Craig has managed to put out his list of best music in 2015, so I guess it’s my turn. The albums aren’t in any order, there’s no number 1 and no number 10, putting a list like that together is something I don’t have the time or patience to do, but here’s ten of my favourite albums of the year.
My personal favourite of 2015 has been Courtney Barnett‘s “Sometimes I Sit and Think, And Sometimes I Just Sit.” It’s an album that took me a while to get into, I only really started to give it time while travelling around the UK in September and was surprised that it grew on me so quickly.
Artistically, the best album release of 2015 was Sufjan Stevens‘ intimate and haunting Carrie & Lowell. While it’s not my most listened to album of the year, (I need to be in a certain mood to sit with the music) it’s clearly the best of show, clearly overshadowing anything else of the year with his complete honesty, captivating lyrics and at times overwhelming emotion.
The year kicked off with The Decemberists’ release What a Terrible World, What a Beautiful World and was followed up with their EP release Florasongs. It’s probably against the rules but if I consider them both as one album they’d be amongst the most listened to albums of the year. The Decemberists can do very little wrong.
My guilty pleasure of the year is 1989, not by Taylor Swift, but by Ryan Adams. Ryan decided to cover the entirety of Taylor Swift’s 1989 and release it online, what makes the album work is he took the project quite seriously and in doing so created one of the best guilty pleasures of 2015.
One of the earlier purchases I made in 2015 was Alabama Shakes‘ Sound and Color, and, ignoring their obvious misspelling of the word Colour was pleasantly surprised. Probably one of the freshest and strongest mood-setting albums of the year the album is full of funk and soul and well worth checking out.
The Waif‘s newest release Beautiful You is another solid album from one of Australia’s favourite folkies. There’s nothing really surprising in this album, it’s familiar, like an old friend and driving through Scotland listening to it through the hire car speakers was a great feeling and a welcome reminder of home.
Another Australian release that’s worth checking out is Dustin Tebbutt‘s EP “Home,” a beautiful and contemplative lyrical, poetic and musical experience, it’s definitely not driving music, but it’s the kind of music you put on loud while you sit quietly with a glass of wine and several lit candles lighting the room.
Geoffrey Gurrumul Yunupingu‘s Gospel Album was one of the more beautiful releases of 2015. I know many people have bagged his use of old methodist hymns and imagery, however I appreciated his sharing of something that was a large part of his life. For those Christians who thought they’d prefer listening to him performing something more contemporary I question our ability to listen, sit with and appreciate other people’s songs and stories, even if we think we’ve moved “beyond” them. To those who aren’t Christian and labelled it just another christian album I ask if e’ve ignored the power of the hymns sung in language might have on our hearts, and how listening to the stories of others can also change our souls. After it’s release I set the local church up with lit candles, an image and backstory of Gurrumul and played the album in the darkness lit only by a handful of candles. Kids with their mum danced to some of the music, others sat silent and allowed the hymns to wash over them.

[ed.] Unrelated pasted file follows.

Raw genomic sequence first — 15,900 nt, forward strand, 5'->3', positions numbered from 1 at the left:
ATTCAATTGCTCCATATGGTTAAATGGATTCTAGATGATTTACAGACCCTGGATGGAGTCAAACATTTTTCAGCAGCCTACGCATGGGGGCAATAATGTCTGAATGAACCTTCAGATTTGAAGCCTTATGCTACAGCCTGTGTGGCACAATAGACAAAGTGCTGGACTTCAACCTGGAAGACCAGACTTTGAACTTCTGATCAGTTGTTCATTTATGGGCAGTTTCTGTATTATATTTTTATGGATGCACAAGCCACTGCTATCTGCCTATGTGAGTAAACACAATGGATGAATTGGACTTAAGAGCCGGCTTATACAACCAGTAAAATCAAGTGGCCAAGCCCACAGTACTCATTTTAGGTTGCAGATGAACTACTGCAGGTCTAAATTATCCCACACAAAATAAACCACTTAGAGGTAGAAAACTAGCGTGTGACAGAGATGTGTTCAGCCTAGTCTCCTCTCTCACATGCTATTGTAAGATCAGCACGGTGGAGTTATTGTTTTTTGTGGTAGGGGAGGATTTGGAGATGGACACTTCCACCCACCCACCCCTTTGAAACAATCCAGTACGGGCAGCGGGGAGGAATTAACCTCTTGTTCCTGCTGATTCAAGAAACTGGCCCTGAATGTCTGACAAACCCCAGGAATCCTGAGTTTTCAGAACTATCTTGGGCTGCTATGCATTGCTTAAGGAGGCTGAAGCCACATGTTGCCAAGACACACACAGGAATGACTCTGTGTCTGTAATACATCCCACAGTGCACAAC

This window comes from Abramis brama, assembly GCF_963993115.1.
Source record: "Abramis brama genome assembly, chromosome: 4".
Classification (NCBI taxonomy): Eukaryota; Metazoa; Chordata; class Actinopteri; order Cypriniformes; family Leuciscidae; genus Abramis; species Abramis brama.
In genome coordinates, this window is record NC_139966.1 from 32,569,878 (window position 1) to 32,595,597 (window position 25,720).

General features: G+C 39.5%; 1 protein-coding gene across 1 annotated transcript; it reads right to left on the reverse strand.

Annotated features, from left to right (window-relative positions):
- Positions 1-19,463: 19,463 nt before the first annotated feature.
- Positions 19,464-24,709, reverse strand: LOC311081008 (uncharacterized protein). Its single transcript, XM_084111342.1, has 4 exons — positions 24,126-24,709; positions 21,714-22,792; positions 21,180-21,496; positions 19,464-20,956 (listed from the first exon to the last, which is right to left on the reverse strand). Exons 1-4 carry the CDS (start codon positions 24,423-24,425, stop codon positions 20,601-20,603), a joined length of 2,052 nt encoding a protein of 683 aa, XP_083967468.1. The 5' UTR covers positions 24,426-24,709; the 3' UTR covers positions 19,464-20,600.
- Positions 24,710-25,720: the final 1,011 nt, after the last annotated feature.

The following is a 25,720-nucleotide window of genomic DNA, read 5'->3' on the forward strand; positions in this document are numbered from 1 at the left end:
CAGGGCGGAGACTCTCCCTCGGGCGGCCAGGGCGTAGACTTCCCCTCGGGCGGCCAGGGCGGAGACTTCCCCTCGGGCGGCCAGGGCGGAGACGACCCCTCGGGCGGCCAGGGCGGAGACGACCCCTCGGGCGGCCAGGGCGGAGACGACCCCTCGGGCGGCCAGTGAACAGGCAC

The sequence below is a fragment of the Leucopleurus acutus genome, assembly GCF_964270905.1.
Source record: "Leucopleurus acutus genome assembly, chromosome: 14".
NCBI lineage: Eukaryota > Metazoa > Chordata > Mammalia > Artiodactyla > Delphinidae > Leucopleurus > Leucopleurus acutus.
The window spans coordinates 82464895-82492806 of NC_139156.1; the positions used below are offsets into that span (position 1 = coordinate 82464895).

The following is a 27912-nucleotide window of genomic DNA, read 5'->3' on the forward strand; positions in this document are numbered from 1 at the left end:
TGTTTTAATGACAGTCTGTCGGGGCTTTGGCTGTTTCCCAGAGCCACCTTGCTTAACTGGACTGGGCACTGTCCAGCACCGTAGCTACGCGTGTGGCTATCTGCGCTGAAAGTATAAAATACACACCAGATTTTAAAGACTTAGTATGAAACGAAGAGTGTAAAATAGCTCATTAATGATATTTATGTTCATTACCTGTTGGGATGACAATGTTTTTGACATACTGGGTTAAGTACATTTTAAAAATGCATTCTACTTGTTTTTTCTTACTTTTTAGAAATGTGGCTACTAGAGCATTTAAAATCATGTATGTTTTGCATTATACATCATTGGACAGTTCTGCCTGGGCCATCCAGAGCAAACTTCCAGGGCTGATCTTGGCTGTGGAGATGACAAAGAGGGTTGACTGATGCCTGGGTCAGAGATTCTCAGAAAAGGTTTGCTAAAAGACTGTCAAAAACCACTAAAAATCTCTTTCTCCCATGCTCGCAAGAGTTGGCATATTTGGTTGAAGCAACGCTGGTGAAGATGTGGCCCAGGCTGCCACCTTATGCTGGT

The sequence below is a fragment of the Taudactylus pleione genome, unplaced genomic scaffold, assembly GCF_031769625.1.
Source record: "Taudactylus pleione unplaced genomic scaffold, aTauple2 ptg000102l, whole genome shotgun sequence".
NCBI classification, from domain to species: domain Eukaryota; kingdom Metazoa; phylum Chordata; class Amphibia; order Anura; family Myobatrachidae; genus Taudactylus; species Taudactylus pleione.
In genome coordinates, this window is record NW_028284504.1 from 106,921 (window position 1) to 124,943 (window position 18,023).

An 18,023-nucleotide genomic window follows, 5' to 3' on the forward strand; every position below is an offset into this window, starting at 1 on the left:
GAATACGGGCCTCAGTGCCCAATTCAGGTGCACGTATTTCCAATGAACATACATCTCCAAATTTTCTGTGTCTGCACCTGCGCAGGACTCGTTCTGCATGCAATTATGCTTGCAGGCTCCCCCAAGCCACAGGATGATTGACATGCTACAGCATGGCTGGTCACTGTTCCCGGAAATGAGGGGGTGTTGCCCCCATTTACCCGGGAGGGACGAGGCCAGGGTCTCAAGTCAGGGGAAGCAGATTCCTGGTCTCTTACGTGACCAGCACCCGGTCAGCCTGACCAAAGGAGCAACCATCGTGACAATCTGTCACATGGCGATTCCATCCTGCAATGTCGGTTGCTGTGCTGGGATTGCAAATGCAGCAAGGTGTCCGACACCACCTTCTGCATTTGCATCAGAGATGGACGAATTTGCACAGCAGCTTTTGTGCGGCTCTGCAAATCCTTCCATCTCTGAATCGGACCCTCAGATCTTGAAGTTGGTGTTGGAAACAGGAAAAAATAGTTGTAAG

The Positions by Gang of Youths was the album on highest rotation in the early parts of 2015. An album which had it’s roots in heartbreaking and painful news became a celebratory yell into the darkness, that the pain and hate can be transformed. While it’s no longer on high rotation at home, the album is still a welcome passenger in the car on a long drive.
The final album I’ll include in my top ten is Father John Misty‘s “I Love You Honeybear.” Released in February the albums travelled well over the year and is still as refreshingly cynical, fun, ironic, sincere, complex and tender as it was when it was released.
2015 also saw releases from some of my favourite artists, unfortunately not many of them met up to my expectations. Laura Marling’s Short Movie was more of the same by a beautiful musician, but lacked the consistency of Once I Was An Eagle.
City & Colour’s If I Should Go Before You was another solid release that offered not much new, I listened to it a lot, hoping it’d grow on me as much as Little Hell did but it wasn’t a stand out album of the year.
Unfortunately the same can be said for the Of Monsters And Men release which suffered by not surpassing the outstanding My Head Is An Animal (although it’s still a good listen).
Another album that probably suffered by not matching up to spectacular expectations was Florence & The Machine’s “How Big, How Blue, How Beautiful” well worth listening to, but I’d prefer listening to earlier releases if given the chance.
Other albums to check out include:
CHVRCHES – Every Eye Open
Wilco – Star Wars
Jamie XX – In Colour
David Ramirez – Fables
Darren Hanlon – Where Did You Come From
Leon Bridges – Coming Home
Dick Diver – Melbourne, Florida